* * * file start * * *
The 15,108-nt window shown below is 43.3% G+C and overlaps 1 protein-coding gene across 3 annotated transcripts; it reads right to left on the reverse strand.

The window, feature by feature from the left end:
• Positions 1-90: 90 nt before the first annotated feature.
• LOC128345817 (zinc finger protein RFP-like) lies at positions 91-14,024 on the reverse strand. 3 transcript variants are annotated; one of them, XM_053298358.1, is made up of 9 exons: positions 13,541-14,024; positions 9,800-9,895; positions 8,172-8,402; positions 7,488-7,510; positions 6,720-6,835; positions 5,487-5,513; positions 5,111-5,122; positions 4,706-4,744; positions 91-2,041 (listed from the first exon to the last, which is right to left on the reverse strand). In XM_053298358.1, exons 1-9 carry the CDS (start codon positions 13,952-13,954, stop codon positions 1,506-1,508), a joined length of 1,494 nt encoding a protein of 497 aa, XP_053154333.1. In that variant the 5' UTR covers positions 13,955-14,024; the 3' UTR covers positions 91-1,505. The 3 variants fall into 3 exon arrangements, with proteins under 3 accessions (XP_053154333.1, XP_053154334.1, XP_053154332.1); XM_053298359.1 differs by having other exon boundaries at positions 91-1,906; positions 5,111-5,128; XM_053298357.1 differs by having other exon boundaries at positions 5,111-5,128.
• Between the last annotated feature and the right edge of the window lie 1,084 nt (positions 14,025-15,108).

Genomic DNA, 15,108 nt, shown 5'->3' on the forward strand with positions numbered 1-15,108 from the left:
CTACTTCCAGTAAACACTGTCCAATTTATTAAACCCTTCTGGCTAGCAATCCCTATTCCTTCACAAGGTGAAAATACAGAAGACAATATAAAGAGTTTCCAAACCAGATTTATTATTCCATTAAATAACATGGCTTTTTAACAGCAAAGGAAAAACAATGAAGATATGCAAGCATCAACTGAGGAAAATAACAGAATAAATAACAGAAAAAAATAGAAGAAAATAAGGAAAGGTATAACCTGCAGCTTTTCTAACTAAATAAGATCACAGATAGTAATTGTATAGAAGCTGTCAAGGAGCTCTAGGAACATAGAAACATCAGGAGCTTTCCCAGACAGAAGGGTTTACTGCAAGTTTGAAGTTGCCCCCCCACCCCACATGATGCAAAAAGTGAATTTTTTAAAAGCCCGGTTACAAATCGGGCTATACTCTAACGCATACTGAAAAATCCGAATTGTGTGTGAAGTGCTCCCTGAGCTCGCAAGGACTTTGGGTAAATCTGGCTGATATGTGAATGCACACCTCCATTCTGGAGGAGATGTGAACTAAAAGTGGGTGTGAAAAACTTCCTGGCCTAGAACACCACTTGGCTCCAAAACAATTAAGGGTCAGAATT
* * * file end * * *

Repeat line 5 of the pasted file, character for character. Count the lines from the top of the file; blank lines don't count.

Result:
• Between the last annotated feature and the right edge of the window lie 1,084 nt (positions 14,025-15,108).